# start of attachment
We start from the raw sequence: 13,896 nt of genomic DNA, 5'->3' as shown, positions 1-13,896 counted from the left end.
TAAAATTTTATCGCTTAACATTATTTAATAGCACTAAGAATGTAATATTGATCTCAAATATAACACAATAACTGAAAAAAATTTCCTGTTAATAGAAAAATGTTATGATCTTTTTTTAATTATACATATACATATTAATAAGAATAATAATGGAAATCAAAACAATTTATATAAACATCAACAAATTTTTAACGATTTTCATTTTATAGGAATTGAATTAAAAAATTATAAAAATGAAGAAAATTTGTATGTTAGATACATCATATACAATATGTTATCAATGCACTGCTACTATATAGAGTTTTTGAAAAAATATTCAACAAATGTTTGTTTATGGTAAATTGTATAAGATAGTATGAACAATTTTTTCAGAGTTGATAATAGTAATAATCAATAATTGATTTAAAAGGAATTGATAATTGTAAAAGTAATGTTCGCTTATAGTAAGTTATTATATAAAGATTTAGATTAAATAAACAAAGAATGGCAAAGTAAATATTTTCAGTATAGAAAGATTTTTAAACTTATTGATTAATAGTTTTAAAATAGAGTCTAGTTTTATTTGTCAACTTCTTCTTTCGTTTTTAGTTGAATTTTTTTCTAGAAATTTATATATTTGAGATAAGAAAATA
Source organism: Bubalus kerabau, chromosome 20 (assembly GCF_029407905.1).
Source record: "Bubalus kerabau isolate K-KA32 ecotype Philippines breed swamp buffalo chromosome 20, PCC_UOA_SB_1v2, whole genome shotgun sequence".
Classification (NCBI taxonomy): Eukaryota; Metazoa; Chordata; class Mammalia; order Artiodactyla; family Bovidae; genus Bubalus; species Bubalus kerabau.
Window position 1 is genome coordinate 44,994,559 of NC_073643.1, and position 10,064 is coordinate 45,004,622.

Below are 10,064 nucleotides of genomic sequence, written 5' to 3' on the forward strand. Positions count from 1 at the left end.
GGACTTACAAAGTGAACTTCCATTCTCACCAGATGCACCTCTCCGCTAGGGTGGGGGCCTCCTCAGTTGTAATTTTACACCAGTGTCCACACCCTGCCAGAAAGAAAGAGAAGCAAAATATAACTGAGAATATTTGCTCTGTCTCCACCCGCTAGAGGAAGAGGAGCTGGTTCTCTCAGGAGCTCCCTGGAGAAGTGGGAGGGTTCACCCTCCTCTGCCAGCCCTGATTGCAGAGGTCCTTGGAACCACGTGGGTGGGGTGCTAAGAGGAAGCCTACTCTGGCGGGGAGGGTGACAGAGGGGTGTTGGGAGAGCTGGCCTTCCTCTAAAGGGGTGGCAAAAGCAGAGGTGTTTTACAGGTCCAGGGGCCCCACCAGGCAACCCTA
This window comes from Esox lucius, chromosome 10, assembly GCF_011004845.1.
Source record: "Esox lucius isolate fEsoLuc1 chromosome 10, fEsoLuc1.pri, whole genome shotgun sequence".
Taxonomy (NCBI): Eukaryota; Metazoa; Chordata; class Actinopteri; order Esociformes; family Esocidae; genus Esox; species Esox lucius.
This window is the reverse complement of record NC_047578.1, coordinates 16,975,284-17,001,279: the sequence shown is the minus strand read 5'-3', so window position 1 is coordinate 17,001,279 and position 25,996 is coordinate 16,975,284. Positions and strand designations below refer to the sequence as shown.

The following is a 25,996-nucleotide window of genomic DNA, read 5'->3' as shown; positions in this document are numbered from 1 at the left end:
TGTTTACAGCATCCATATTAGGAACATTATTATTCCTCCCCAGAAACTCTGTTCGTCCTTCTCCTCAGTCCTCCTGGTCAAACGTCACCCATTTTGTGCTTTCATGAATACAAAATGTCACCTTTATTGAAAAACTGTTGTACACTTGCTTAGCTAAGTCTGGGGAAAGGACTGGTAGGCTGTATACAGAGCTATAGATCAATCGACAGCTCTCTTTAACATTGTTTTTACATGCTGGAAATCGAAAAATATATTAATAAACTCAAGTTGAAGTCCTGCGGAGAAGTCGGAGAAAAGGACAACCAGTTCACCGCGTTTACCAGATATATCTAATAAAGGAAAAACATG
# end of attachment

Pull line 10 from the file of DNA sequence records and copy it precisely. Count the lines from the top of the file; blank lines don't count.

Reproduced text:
Source record: "Esox lucius isolate fEsoLuc1 chromosome 10, fEsoLuc1.pri, whole genome shotgun sequence".